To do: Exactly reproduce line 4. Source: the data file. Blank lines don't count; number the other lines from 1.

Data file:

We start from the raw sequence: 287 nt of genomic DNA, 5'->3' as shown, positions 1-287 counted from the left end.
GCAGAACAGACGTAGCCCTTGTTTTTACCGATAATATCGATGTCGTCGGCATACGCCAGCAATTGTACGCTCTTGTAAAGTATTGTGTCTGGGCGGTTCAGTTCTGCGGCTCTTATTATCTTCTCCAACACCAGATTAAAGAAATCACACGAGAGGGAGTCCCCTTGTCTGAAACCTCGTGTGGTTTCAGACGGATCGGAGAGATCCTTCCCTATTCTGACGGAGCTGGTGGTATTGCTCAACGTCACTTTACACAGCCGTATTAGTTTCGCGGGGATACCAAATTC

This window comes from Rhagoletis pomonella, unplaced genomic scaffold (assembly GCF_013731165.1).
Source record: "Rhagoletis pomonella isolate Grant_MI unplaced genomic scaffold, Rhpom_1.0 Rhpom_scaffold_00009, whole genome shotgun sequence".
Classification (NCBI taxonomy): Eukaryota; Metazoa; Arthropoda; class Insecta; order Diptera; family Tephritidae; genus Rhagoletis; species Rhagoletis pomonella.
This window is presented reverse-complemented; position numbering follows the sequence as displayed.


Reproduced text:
Source record: "Rhagoletis pomonella isolate Grant_MI unplaced genomic scaffold, Rhpom_1.0 Rhpom_scaffold_00009, whole genome shotgun sequence".